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Fat Guy

Using an inverted sheet pan as a griddle

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Fat Guy   

It's possible I'm the last to hear about this trick, or perhaps it's really as clever as it seemed to me when I saw it yesterday. I was at a street fair for my son's school and one of the booths was selling pancakes. The chef/owner of the restaurant Kitchenette was cooking pancakes on a charcoal grill. Rather than using a cast-iron skillet or heavy cast-iron griddle, she had laid several inverted aluminum sheet pans over the grill and was using those as a griddle surface. The pancakes came out great, so the idea is valid at least in this application.

Not-great cell-phone photo:

countyfairpancakes.jpg

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Unless they were teflon-coated, I wonder if sheet pans are non-stick enough to be used as a griddle? Every time I bake, I either need to lay down foil/parchment or deal with horrible sticking problems with sheet pans.

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Fat Guy   

She was using Pam cooking spray or some commercial equivalent.

I suppose aluminum sheet pans are the same in terms of stickiness as non-anodized aluminum cookware (which is what I see most often in non-fancy restaurant kitchens) and roughly equivalent to stainless.

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This is a pretty common trick down here in Ecuador, whenever something needs to be cooked a la plancha but no proper plancha is to be had. I'd wager that 99% of sheet pans sold here get used as griddles.... Definitively, this is the method for cooking delicacies like llapingachos over charcoal.

Shalmanese: if you oil your cooking surfaces properly, there's no problem with stickage. Griddle cooking is very, very different from baking in that way.

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heidih   

In LA we don't bother to turn them upside down - the street carts use them right side up for our bacon wrapped hot dogs. You can see one in this LA Weekly article.

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Fat Guy   

"This is a pretty common trick down here in Ecuador"

"In LA we don't bother to turn them upside down"

Once again New York is playing catch up.

I guess for something that needs to be contained the lip is helpful so right-side-up makes sense. For something like pancakes, where you want to be able to slide the turner under at a low angle, upside-down might be better.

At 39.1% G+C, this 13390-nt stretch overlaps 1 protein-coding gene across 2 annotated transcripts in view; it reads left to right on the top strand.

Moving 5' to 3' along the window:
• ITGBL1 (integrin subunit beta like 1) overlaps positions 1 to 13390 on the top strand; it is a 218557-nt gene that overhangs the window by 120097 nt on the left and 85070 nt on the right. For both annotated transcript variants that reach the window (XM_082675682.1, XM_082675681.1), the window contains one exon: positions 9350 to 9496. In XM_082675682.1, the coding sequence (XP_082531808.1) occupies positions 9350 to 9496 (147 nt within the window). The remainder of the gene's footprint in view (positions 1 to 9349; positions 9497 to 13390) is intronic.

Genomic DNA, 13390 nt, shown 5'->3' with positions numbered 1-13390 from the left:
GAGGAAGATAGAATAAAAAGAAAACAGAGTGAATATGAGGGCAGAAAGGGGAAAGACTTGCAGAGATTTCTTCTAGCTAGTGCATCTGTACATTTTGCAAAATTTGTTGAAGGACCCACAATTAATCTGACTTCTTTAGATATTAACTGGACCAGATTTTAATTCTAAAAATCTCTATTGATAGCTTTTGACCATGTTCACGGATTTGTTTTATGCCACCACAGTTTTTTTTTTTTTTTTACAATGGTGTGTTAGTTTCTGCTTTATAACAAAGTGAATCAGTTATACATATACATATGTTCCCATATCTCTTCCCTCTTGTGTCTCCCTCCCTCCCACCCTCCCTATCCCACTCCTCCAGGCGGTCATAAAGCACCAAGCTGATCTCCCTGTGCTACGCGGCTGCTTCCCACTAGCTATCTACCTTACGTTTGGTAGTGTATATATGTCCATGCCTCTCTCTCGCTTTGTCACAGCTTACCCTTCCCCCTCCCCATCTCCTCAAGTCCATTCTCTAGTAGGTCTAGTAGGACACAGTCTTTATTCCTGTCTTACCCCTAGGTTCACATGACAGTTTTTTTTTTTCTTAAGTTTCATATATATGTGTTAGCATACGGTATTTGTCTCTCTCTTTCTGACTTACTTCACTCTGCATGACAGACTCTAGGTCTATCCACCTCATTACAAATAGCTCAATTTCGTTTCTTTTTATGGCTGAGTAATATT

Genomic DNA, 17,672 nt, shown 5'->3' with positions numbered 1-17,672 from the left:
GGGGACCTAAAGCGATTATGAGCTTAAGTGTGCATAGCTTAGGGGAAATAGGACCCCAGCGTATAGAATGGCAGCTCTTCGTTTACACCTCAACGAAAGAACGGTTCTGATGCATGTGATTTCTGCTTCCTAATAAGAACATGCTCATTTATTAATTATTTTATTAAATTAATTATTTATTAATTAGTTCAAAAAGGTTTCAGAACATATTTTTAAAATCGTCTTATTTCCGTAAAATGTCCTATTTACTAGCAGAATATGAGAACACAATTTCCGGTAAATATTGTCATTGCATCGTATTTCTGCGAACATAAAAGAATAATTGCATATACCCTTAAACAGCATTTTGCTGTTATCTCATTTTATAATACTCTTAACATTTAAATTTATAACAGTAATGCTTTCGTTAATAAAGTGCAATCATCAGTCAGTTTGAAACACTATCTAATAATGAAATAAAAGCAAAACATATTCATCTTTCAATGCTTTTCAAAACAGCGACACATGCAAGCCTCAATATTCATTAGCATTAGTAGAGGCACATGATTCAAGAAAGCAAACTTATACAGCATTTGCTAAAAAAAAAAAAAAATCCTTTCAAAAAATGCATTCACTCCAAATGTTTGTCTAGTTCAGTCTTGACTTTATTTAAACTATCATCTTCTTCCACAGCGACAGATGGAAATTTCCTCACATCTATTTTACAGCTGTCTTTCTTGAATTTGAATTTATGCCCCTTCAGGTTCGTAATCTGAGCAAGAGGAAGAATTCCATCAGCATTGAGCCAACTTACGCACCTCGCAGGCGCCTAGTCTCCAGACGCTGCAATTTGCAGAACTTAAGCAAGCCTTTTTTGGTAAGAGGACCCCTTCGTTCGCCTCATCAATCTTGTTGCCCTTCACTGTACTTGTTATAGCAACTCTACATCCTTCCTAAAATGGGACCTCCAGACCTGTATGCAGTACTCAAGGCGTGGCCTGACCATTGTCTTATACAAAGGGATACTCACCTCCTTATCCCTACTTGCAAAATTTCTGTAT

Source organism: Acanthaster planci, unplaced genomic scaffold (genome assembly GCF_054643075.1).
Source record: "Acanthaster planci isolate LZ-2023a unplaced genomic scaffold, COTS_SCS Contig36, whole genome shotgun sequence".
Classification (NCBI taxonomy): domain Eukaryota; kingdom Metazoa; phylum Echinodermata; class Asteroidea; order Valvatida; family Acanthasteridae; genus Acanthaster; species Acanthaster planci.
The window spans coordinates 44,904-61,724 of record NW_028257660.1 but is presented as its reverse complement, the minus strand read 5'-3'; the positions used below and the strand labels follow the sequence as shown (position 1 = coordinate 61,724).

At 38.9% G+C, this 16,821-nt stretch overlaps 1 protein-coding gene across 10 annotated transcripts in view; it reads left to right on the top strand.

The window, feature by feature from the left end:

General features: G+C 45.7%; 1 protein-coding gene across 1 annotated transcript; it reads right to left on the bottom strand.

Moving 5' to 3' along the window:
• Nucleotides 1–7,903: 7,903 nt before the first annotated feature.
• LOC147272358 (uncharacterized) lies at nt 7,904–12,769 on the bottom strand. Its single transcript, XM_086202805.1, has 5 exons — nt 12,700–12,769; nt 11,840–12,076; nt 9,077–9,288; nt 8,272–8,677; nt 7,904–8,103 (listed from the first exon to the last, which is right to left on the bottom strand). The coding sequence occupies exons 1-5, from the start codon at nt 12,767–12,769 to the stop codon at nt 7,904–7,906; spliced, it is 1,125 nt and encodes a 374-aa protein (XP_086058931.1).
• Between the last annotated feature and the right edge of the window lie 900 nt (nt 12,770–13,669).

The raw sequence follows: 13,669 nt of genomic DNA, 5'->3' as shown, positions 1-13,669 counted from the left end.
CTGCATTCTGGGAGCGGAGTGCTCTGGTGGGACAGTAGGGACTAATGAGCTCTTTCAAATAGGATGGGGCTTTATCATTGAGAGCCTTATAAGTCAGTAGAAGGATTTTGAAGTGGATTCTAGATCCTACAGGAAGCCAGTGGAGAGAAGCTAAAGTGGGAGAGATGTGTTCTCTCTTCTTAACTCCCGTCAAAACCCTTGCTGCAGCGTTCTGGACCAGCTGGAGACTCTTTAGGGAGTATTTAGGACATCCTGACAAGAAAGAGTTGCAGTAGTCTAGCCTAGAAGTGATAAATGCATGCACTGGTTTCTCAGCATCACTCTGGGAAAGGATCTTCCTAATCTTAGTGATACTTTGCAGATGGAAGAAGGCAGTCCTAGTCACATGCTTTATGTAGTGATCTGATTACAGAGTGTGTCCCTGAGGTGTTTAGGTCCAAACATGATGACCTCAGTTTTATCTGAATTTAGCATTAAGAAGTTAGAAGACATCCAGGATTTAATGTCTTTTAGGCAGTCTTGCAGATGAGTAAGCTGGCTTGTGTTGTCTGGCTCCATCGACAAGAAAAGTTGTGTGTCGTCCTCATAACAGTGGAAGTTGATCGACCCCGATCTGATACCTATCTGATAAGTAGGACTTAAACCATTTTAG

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I recently sacrificed one to act in lieu of a baking stone for pizza. Works decently.

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Do you have a picture of how the pancakes came out? You would have to watch you heat so they dont burn on the thin aluminum, and once a griddle sheet pan, always a griddle sheet pan. I like keeping mine clean and warp free, I dont think it would be worth it. I use one a while ago to pour water in to make steam in my oven after the thing heated up to some ungodly tempature, and it hasnt been the same, it feels like it lost its strength, if I bent it, it just sort of stays bent, it doesnt spring back to the way it should be (if that makes sense)

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They were probably the heavier 12 gauge sheet pans - I have a couple that are much heavier than the standard 18 gauge and do not warp when exposed to direct heat. I've used them on my stovetop and on the barbecue - they don't warp at all.

I've also got a couple of half-size sheet pans that are marked 13 gauge - made by Vollrath.

As soon as you pick them up you can tell they are a lot heavier than the standard pans.

Found an example.


Edited by andiesenji (log)

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MRE   

Mine have done double duty inverted as cookie sheets, and for baking flat breads. I also use them right side up on my cooktop to cover two burners when my family craves a White Castle style slider. I load in the very wet onions and can lay out a dozen sliders at a time. I put another sheet on top to trap in the steam. Works great.

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I wouldn't have thought of the sheet pan trick but a couple years back at downtown Seattle's McCormicks and shmits [sp?] I watched a cook sear a loin of tuna on an upside down cast iron skillet. It was perfectly hot for the 20 second per side sear.

The question is, are these inovations or pure jury rigging?


Edited by RobertCollins (log)

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